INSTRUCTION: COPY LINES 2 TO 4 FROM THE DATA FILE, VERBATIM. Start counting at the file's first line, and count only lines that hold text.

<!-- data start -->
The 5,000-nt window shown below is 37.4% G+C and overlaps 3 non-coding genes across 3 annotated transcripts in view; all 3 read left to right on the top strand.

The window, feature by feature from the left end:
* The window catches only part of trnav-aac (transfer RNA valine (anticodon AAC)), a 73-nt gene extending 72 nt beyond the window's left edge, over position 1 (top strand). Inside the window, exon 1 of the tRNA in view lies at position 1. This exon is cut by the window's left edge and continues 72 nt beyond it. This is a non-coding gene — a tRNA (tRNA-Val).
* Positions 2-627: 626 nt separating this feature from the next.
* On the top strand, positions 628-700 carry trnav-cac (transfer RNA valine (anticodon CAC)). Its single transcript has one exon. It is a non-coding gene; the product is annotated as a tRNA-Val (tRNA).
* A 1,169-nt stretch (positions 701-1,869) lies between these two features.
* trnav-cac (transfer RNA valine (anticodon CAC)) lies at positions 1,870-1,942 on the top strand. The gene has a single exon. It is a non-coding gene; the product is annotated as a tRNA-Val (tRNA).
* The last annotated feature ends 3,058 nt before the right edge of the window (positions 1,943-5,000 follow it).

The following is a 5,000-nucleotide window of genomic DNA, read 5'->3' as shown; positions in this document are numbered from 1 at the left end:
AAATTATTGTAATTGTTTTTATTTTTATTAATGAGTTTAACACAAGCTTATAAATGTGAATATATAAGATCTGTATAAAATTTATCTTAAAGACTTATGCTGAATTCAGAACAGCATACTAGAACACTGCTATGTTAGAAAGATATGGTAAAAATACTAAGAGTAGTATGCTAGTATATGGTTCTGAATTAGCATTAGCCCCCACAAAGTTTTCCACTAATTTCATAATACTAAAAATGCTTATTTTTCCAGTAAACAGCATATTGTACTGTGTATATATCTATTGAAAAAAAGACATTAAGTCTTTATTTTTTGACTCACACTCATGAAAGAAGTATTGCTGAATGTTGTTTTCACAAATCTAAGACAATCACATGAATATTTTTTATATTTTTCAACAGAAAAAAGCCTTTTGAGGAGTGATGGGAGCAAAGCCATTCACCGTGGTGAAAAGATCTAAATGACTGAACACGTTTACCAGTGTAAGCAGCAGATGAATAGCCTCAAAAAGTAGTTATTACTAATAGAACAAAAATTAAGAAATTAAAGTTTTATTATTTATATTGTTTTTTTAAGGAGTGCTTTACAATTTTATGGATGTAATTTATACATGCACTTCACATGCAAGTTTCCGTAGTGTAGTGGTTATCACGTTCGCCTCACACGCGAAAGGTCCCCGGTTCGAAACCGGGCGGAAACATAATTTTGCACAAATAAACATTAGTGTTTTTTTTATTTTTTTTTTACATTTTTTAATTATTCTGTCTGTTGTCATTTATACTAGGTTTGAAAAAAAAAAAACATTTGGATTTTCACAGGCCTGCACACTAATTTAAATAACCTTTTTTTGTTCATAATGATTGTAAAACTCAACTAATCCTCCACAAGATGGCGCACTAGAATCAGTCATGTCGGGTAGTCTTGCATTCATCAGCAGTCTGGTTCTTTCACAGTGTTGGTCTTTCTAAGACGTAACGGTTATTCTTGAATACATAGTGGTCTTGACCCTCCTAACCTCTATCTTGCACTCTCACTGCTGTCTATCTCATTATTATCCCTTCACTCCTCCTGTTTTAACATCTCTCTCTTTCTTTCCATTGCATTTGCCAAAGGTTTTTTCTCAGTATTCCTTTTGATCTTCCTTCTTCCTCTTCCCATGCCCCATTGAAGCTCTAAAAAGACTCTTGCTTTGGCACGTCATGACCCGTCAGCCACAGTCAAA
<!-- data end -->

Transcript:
The window, feature by feature from the left end:
* The window catches only part of trnav-aac (transfer RNA valine (anticodon AAC)), a 73-nt gene extending 72 nt beyond the window's left edge, over position 1 (top strand). Inside the window, exon 1 of the tRNA in view lies at position 1. This exon is cut by the window's left edge and continues 72 nt beyond it. This is a non-coding gene — a tRNA (tRNA-Val).
* Positions 2-627: 626 nt separating this feature from the next.